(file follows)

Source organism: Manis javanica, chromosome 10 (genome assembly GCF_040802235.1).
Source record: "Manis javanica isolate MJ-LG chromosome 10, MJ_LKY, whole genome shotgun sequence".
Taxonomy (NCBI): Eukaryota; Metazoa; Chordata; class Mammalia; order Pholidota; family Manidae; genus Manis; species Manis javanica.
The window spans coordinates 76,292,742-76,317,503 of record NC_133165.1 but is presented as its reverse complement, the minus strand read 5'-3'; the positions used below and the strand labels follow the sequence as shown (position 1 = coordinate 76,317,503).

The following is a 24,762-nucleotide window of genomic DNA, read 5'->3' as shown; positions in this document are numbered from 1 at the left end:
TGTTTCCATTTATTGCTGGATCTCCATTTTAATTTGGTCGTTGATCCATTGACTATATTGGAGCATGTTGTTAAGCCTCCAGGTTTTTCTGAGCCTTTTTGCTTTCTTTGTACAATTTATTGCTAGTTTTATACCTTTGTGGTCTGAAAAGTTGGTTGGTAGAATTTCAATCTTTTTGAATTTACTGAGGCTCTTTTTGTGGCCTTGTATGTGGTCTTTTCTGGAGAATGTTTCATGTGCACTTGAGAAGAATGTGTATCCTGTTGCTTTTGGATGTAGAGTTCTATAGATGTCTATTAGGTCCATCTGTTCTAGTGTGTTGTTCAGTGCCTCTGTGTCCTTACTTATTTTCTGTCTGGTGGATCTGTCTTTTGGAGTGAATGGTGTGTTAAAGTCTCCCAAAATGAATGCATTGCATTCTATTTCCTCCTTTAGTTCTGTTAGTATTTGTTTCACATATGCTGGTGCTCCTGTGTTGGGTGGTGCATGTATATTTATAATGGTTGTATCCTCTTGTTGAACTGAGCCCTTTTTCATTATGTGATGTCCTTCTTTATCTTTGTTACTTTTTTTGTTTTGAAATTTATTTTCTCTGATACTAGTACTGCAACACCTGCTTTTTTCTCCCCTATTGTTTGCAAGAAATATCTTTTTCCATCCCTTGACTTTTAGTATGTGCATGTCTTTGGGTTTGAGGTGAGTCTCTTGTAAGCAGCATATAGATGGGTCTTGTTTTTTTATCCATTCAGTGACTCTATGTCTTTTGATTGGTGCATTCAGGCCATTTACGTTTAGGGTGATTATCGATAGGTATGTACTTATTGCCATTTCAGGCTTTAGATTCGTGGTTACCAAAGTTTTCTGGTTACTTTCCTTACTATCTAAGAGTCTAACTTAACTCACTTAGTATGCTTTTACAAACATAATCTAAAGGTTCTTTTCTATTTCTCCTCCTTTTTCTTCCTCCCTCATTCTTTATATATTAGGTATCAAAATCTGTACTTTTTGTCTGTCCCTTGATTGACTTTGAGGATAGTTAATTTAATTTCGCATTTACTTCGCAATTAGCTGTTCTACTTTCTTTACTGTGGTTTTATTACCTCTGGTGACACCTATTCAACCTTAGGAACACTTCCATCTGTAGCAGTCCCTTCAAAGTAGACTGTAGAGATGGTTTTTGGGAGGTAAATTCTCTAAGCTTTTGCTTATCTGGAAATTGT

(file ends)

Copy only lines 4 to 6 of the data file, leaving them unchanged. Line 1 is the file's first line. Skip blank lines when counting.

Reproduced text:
The window spans coordinates 76,292,742-76,317,503 of record NC_133165.1 but is presented as its reverse complement, the minus strand read 5'-3'; the positions used below and the strand labels follow the sequence as shown (position 1 = coordinate 76,317,503).

The following is a 24,762-nucleotide window of genomic DNA, read 5'->3' as shown; positions in this document are numbered from 1 at the left end:
TGTTTCCATTTATTGCTGGATCTCCATTTTAATTTGGTCGTTGATCCATTGACTATATTGGAGCATGTTGTTAAGCCTCCAGGTTTTTCTGAGCCTTTTTGCTTTCTTTGTACAATTTATTGCTAGTTTTATACCTTTGTGGTCTGAAAAGTTGGTTGGTAGAATTTCAATCTTTTTGAATTTACTGAGGCTCTTTTTGTGGCCTTGTATGTGGTCTTTTCTGGAGAATGTTTCATGTGCACTTGAGAAGAATGTGTATCCTGTTGCTTTTGGATGTAGAGTTCTATAGATGTCTATTAGGTCCATCTGTTCTAGTGTGTTGTTCAGTGCCTCTGTGTCCTTACTTATTTTCTGTCTGGTGGATCTGTCTTTTGGAGTGAATGGTGTGTTAAAGTCTCCCAAAATGAATGCATTGCATTCTATTTCCTCCTTTAGTTCTGTTAGTATTTGTTTCACATATGCTGGTGCTCCTGTGTTGGGTGGTGCATGTATATTTATAATGGTTGTATCCTCTTGTTGAACTGAGCCCTTTTTCATTATGTGATGTCCTTCTTTATCTTTGTTACTTTTTTTGTTTTGAAATTTATTTTCTCTGATACTAGTACTGCAACACCTGCTTTTTTCTCCCCTATTGTTTGCAAGAAATATCTTTTTCCATCCCTTGACTTTTAGTATGTGCATGTCTTTGGGTTTGAGGTGAGTCTCTTGTAAGCAGCATATAGATGGGTCTTGTTTTTTTATCCATTCAGTGACTCTATGTCTTTTGATTGGTGCATTCAGGCCATTTACGTTTAGGGTGATTATCGATAGGTATGTACTTATTGCCATTTCAGGCTTTAGATTCGTGGTTACCAAAGTTTTCTGGTTACTTTCCTTACTATCTAAGAGTCTAACTTAACTCACTTAGTATGCTTTTACAAACATAATCTAAAGGTTCTTTTCTATTTCTCCTCCTTTTTCTTCCTCCCTCATTCTTTATATATTAGGTATCAAAATCTGTACTTTTTGTCTGTCCCTTGATTGACTTTGAGGATAGTTAATTTAATTTCGCATTTACTTCGCAATTAGCTGTTCTACTTTCTTTACTGTGGTTTTATTACCTCTGGTGACACCTATTCAACCTTAGGAACACTTCCATCTGTAGCAGTCCCTTCAAAGTAGACTGTAGAGATGGTTTTTGGGAGGTAAATTCTCTAAGCTTTTGCTTATCTGGAAATTGT